It was the 2007-08 season when I first stepped foot through the creaking turnstiles of Steyning Town’s Shooting Field home.
I was still at college, taking my first tentative steps on the ladder to become a fully qualified freelance journalist, working on the local paper covering the non league football scene around Sussex
I arrived at Steyning Town on my first ever reporting job – Steyning’s Sussex County League (as it was then) Division Two clash with Rustington – a game that would become my first ever published piece of journalism when it appeared in the Shoreham Herald the following week.
Times were very different then. Britain had a Labour Prime Minister, Manchester United won the Premier League and Champions League double, Twitter was less than two years old and Brexit sounded like a new supermarket cereal. Closer to home, and Steyning Town FC were considered one of the county’s sleeping giants. Sitting in mid-table under the tutelage of Mark “Dogsy” Dalglish, the now Hassocks manager was taken with reviving the flagging fortunes of a side in the doldrums. Even the notion of a 4G pitch seemed remarkably fanciful.
My memories of the game, as you would perhaps expect over a decade on, are somewhat sketchy but I dig out my scrapbook and revisit the story. Rustington, third in the table, were vanquished by a single Alex White goal to nil, with the Town team consisting of long-serving stalwarts including Gareth Dutton, Chris Duffett and Tom Pickford. White’s header seven minutes from time proved pivotal as Blues were made to pay for their profligacy. It launched not only my own journalistic journey, but also my first association with this most splendid of football clubs tucked away in a sleepy corner of west Sussex.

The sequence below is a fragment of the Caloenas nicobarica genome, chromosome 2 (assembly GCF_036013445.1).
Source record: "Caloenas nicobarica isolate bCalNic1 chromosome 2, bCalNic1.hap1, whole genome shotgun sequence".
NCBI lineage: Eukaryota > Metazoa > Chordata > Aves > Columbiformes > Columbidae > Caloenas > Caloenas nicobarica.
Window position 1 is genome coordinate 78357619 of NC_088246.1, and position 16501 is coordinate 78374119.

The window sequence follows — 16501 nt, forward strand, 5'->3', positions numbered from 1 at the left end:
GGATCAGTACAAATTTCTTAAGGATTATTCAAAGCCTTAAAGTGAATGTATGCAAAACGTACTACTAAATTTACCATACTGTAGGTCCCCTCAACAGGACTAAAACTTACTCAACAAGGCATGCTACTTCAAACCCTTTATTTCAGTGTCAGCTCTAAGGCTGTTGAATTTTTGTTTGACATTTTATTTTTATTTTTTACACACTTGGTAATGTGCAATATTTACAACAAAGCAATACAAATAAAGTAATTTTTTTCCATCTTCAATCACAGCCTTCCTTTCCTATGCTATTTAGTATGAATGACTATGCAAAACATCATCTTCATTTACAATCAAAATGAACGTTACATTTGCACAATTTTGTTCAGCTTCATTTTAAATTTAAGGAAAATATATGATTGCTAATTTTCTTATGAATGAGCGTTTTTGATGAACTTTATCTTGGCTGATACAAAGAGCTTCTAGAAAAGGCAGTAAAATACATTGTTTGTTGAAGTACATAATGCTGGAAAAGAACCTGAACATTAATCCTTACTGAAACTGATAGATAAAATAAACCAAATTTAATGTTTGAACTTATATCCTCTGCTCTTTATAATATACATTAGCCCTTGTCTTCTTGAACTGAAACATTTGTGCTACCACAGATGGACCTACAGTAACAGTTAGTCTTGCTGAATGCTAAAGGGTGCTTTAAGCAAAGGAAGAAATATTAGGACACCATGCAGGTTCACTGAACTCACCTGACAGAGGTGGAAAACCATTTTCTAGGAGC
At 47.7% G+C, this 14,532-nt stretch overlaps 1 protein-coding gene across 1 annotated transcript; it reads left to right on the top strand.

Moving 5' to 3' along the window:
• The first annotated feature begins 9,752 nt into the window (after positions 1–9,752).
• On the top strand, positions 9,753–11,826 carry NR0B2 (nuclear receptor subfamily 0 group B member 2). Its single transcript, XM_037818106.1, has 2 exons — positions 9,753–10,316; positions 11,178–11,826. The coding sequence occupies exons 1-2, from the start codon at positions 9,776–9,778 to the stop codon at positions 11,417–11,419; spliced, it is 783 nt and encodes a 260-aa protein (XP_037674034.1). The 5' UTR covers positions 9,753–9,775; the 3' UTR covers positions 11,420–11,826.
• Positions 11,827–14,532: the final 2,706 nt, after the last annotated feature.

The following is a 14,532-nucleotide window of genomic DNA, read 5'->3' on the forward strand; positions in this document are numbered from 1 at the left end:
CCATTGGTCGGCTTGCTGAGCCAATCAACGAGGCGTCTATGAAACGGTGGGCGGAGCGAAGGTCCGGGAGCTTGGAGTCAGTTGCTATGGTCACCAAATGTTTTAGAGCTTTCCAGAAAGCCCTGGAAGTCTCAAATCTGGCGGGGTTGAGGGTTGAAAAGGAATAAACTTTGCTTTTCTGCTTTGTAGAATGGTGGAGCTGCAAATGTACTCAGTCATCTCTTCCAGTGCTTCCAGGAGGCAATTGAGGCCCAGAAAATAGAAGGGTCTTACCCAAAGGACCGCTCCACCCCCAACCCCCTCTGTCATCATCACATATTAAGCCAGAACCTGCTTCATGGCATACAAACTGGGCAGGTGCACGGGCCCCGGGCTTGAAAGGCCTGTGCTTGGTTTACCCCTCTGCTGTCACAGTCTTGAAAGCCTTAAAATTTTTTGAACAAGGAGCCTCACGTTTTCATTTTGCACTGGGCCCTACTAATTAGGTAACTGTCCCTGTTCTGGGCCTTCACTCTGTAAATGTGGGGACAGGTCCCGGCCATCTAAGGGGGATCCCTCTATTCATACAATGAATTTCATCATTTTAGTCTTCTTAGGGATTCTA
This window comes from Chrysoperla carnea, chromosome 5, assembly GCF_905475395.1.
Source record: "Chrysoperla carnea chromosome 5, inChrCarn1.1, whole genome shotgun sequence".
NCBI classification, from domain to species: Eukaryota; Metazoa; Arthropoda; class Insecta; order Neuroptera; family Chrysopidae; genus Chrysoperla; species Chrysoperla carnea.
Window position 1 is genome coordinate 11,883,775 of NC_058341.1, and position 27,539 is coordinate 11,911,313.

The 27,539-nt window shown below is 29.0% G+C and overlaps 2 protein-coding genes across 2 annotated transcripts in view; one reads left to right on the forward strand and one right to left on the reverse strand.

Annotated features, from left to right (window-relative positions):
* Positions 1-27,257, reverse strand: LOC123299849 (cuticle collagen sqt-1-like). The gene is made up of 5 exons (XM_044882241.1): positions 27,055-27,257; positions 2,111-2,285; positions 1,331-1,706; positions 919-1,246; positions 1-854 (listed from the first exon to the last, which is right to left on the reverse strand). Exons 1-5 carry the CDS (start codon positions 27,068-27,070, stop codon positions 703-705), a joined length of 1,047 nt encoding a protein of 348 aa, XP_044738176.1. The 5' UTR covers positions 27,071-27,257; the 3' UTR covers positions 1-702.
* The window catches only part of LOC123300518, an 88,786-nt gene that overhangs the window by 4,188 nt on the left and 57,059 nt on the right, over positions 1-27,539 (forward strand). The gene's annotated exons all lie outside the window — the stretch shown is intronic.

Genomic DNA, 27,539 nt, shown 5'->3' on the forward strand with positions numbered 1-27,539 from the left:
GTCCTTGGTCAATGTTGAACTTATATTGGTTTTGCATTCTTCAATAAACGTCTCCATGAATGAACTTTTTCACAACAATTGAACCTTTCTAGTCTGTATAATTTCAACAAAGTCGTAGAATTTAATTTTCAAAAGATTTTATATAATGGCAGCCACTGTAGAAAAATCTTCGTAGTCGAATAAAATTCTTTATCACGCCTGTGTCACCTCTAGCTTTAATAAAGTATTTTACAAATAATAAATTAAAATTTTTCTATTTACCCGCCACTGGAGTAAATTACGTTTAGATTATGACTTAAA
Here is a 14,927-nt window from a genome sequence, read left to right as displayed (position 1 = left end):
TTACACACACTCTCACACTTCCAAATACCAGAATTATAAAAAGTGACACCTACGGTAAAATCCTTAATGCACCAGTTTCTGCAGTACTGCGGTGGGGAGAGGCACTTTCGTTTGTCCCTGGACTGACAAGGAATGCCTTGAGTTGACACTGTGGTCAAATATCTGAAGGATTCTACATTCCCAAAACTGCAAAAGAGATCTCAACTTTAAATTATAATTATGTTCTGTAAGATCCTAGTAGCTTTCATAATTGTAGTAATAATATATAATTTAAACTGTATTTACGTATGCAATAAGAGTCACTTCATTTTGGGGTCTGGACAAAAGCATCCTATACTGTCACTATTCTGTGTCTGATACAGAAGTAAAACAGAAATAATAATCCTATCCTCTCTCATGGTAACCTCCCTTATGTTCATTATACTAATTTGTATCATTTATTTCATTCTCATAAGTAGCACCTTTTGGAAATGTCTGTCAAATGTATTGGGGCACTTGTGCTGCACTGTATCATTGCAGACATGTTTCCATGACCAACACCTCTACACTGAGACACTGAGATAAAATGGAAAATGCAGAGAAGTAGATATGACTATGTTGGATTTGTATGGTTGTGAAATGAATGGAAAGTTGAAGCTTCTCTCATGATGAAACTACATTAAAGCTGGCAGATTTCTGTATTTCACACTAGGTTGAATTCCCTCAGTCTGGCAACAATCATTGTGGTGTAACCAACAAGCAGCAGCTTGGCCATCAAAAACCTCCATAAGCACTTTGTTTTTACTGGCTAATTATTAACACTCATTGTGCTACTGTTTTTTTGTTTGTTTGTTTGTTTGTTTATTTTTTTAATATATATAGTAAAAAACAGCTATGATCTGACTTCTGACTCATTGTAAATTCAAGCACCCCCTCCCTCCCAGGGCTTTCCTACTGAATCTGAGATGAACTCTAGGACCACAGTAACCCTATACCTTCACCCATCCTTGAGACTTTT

The Steyning line up for the visit of Rustington read: Abbott; J.Davis, Pickford, S.Duffett, Pratt; Dutton, Schofield, Garman; Price, C.Duffett, White. Subs were Waterhouse, Trower, Hourigan and Goodridge.
What happened next?
I returned to Steyning the following week, this time with struggling Southwick the visitors, and again the Shooting Field saw a 1-0 victory for the home side – Town right-back James Davis with the only goal of the game on the hour mark, according to my original match report on the day. Dalglish’s side wrapped up the double over their rivals from “down the road” to move into the top eight – a position they would occupy until the closing weeks of the season before a final finish of eleventh.
That would be as good as it got for Steyning over the next few seasons, with the club flitting between a succession of steady mid-table placings with the odd dash of relegation danger thrown in.
But in recent years the hard labour has finally come to fruition with the award of Sussex FA’s Community Club of the Year, a 3G pitch and the arrival of the club’s first full time manager Gerry Murphy. Paving the way for the most successful era in Steyning’s recent history, promotion and the first silverware for three decades following, kick-starting the Barrowmen’s march on an ever-continuing upward trajectory. Things are very different here now to when I first pushed through the gates and into the world of life at Steyning Town FC – now a club with a booming Vets section, 18 teams and a rapidly growing outreach for female players. The future is bright for this historic club.